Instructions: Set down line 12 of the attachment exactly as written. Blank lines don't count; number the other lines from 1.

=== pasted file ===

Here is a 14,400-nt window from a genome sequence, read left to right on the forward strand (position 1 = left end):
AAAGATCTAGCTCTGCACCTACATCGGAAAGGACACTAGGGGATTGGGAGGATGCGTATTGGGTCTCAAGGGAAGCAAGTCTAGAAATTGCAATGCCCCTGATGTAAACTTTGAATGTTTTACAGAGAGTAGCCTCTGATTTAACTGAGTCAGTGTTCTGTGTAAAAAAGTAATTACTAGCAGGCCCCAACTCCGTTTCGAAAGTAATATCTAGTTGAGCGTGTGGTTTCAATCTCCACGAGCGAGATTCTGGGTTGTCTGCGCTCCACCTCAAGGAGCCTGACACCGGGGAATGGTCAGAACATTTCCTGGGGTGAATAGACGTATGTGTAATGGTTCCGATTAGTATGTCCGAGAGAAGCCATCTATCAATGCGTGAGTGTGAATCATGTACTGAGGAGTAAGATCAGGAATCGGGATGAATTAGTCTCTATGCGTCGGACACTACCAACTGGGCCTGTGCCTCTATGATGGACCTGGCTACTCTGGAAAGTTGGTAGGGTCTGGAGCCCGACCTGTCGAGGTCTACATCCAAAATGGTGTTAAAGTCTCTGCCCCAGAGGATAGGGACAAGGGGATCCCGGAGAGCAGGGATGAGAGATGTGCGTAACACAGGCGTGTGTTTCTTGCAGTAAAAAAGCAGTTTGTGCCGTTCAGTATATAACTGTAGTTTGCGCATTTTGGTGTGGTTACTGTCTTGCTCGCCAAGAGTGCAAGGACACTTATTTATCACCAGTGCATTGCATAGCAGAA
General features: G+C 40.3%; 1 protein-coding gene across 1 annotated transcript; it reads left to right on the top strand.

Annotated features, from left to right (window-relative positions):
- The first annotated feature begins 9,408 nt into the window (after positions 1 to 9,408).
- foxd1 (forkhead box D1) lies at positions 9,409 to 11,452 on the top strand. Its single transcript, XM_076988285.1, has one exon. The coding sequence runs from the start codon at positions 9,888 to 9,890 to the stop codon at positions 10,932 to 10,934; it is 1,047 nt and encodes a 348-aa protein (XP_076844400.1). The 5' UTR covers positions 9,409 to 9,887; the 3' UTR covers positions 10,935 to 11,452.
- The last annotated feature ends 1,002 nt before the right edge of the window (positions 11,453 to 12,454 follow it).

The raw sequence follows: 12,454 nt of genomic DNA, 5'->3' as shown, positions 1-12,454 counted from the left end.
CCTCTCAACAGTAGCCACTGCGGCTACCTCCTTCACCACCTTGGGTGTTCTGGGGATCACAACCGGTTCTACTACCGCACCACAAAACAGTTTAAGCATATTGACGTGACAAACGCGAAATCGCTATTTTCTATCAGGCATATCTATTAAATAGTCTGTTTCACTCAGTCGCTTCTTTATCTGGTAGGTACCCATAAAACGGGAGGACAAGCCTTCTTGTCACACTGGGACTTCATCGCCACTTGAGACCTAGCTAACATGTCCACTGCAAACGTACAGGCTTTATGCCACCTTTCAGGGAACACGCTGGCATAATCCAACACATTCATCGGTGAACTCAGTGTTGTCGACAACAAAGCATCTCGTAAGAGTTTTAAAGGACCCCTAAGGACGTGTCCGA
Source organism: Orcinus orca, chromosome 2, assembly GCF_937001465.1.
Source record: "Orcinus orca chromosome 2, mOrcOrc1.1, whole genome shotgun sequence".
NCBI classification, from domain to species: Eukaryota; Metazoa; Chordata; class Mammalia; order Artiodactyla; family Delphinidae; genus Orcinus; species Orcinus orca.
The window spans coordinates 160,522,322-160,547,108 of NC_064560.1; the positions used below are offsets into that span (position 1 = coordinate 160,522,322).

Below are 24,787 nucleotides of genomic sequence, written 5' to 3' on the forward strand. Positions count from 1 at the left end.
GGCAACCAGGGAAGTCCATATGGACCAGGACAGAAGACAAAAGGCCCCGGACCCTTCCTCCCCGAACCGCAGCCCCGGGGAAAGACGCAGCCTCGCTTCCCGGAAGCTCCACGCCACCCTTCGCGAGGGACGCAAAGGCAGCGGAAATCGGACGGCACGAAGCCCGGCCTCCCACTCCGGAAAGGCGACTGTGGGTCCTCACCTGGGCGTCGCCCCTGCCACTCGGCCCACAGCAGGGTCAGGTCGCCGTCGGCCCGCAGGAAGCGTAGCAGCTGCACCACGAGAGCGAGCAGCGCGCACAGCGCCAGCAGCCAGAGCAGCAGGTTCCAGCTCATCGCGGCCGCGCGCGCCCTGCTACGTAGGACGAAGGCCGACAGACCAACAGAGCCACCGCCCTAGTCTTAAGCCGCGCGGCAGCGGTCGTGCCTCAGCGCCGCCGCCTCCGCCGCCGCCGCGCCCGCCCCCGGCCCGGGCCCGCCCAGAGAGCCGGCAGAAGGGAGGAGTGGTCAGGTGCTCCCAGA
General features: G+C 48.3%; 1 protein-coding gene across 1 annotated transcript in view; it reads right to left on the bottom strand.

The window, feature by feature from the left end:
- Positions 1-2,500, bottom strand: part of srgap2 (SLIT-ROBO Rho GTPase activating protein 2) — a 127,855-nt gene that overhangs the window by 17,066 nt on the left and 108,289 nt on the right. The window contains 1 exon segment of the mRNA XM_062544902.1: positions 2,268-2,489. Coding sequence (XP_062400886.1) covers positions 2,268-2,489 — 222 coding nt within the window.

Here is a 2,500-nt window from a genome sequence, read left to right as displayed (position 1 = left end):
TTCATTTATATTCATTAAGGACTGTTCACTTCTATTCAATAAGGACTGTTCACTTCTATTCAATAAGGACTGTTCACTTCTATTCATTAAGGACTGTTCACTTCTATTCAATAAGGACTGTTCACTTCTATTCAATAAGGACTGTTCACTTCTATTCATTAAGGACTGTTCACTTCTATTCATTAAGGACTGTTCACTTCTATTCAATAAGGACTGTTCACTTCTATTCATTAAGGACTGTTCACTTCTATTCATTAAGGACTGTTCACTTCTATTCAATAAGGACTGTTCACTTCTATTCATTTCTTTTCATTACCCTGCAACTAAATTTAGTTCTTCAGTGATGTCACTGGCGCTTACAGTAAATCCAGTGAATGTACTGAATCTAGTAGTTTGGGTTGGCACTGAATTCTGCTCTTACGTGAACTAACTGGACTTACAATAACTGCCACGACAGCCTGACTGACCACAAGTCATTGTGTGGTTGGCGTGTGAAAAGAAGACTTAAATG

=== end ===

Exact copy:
NCBI classification, from domain to species: Eukaryota; Metazoa; Chordata; class Mammalia; order Artiodactyla; family Delphinidae; genus Orcinus; species Orcinus orca.